Ooooo I had a fun day yesterday!
I left the hotel and had a nice long walk to the V&A. Living in Vegas, I'm kind of enamored by pedestrian cities. No one walks in Vegas. It's too hot and everything's too far.
Unfortunately I can't share the exhibit with you, since there were no photos and no sketching even. Which I think is pretty silly, considering you can just pop in a movie, you know... Maybe they want to keep people moving. It was packed in there!
It was a great exhibit. Sooooo many costumes. Period costumes, modern, even digital costume design. All my favorites were represented: Gone with the Wind, Marie Antoinette, Elizabeth, Titanic, Moulin Rouge, Atonement, My Fair Lady, Breakfast at Tiffany's... It went on. And most of the costumes you could get pretty close to, to see, which was nice.
One of the most interesting costumes had to be Vanessa Redgrave's gown from Camelot (1967). The long, long, train was covered in stitched on pumpkin seeds! Another interesting tidbit: this blue moire dress from Marie Antoinette (2006), was embellished with Christmas tinsel - that's an idea...
After the exhibit - and I was in there for a good two hours! - I went to go visit the fashion rooms. Walking down the sculpture gallery, on the way, I passed the "India" rooms and did a double take.
So of course I detoured and took a million pictures of each dress. I even got up the skirt of the middle one. It has a different print inside! And the one on the right has a ton of darning and piecing. I love piecing :)
I'll share more of these pics another day soon.
Oooh, and this pretty thing, too. A muslin gown from 1795. I don't think I've ever seen this one before. So light and gauzy!
Then there was this one from Holland (1780). It's the one with the little gold dots all over the chintz.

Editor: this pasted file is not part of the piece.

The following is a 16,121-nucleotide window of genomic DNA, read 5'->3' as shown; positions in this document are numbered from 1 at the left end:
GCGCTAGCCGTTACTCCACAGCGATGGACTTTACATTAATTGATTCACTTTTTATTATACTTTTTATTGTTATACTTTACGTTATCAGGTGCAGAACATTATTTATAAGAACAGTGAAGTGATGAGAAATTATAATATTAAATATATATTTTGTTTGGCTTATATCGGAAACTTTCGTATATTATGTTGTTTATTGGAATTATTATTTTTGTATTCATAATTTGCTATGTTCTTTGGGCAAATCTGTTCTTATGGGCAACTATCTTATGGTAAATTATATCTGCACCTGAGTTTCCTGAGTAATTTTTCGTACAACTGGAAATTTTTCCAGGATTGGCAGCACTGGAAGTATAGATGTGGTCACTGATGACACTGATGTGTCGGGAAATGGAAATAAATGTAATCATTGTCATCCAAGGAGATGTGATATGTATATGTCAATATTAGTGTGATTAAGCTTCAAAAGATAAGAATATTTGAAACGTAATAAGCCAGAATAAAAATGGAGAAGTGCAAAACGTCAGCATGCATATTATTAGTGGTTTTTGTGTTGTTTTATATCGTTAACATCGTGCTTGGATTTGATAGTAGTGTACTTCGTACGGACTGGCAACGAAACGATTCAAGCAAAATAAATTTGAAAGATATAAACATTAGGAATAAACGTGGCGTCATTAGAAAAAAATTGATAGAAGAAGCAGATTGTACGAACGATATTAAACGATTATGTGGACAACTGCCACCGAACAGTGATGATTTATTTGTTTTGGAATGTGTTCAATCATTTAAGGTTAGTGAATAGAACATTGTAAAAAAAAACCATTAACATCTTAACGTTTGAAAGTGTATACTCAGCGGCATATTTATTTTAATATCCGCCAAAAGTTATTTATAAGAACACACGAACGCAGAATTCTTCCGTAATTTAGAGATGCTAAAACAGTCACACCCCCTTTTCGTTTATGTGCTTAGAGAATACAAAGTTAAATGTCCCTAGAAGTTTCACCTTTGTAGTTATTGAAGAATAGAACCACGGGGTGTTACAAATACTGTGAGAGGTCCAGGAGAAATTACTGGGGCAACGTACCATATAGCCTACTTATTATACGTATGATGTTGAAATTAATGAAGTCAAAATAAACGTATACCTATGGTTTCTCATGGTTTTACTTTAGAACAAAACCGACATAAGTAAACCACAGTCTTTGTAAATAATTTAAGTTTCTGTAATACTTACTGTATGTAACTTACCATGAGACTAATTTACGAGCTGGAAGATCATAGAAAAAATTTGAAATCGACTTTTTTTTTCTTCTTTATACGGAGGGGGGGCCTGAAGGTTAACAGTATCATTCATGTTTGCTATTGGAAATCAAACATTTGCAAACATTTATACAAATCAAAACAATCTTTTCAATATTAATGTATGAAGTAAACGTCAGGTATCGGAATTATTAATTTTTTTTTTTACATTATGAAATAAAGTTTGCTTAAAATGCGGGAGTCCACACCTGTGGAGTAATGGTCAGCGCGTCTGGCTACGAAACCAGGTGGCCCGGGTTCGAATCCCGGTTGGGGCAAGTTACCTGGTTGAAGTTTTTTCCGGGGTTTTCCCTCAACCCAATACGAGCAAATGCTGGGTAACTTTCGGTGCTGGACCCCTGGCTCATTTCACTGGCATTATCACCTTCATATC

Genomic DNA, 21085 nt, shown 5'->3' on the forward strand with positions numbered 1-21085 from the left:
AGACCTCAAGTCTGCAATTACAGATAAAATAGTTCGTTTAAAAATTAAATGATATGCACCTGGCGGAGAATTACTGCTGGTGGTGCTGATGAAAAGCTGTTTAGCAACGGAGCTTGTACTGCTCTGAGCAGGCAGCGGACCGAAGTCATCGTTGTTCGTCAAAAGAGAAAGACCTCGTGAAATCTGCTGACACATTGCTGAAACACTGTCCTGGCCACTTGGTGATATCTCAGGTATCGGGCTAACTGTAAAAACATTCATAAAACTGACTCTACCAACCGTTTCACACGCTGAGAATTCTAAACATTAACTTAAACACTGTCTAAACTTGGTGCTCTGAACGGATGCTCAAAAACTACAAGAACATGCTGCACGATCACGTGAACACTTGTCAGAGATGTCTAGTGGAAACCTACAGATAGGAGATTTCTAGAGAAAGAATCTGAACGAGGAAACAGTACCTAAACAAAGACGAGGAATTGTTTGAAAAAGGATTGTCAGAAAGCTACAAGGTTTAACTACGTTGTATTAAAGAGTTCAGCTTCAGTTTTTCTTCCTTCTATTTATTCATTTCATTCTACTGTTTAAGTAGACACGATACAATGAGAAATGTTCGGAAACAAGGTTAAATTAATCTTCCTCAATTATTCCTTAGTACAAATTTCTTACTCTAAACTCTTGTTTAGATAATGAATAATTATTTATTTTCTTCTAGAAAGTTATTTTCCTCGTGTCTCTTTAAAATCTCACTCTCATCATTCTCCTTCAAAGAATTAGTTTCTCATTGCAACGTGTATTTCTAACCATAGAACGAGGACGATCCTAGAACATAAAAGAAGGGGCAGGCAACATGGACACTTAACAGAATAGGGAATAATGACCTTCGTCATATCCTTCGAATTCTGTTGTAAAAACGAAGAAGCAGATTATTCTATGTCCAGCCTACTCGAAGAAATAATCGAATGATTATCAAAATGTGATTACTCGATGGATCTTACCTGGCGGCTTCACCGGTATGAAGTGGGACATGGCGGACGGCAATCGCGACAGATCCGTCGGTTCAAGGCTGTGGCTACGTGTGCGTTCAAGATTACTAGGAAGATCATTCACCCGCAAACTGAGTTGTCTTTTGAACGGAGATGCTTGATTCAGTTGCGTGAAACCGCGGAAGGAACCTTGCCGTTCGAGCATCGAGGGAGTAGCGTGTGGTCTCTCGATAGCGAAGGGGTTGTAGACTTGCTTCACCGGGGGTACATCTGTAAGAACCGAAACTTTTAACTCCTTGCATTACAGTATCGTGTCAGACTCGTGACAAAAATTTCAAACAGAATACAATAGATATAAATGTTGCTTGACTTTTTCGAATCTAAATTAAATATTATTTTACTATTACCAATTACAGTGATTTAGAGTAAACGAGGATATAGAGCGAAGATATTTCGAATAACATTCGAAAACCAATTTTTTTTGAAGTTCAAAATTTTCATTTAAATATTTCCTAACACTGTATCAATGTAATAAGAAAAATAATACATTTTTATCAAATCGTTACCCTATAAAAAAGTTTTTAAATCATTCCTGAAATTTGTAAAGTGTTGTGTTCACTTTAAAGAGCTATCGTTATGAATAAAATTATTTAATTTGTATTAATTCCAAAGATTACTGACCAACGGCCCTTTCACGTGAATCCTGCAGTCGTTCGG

After I found these hiding in the India room, I asked a docent if there were any gowns ticked away elsewhere, away from the Fashion rooms. He was fantastic - he circled all these rooms on my map and sent me on my way to the "Britain" rooms.
Ooo, they were gorgeous! All kinds of beautiful furniture and even whole rooms reassembled within the museum. Lots of gorgeous, huge, mirrors and tapestries and on and on.
P.s. I love mirrors. Think of all the fabulousness they have seen through the years! And then we stand before them in our jeans... oo disappointing.
Above is a chinoiserie bed set from the Chinese bedroom at Badminton House. Reproduction plain draperies, by the way. Look at that mirror in the background! Ooo.
Below is the Norfolk Music Room. Read about it here. Can I live here please?
Beyond that gorgeousness was the Spitalfields silk room. Complete with a 1744 gown, with fabric designed by Anna Maria Garthwaite, and a cute little computer where you can "design your own." How fun!
Further on was this beautiful thing from the 1740's. Then another reassembled room from 11 Henrietta Street in London (late 1720's).
As I walked more, the pieces got older. They had James II's wedding suit - all goldwork! And lots of embroidery from the 1600's. The rooms were a little too dark for photos, unfortunately. I did get a couple good ones, though.
This lovely women's jacket from 1630-40 is covered in silver thread, spangles and bobbin lace. Below is is knit silk jacket from 1600-25. The side insets might have been added in the 1630's to accommodate the high waisted styles. Very nice basketweave pattern.
This blackwork smock from 1575-85. The lower half is modern linen. The embroidery is done in black silk.
Soooo many pretty things to see! What a morning!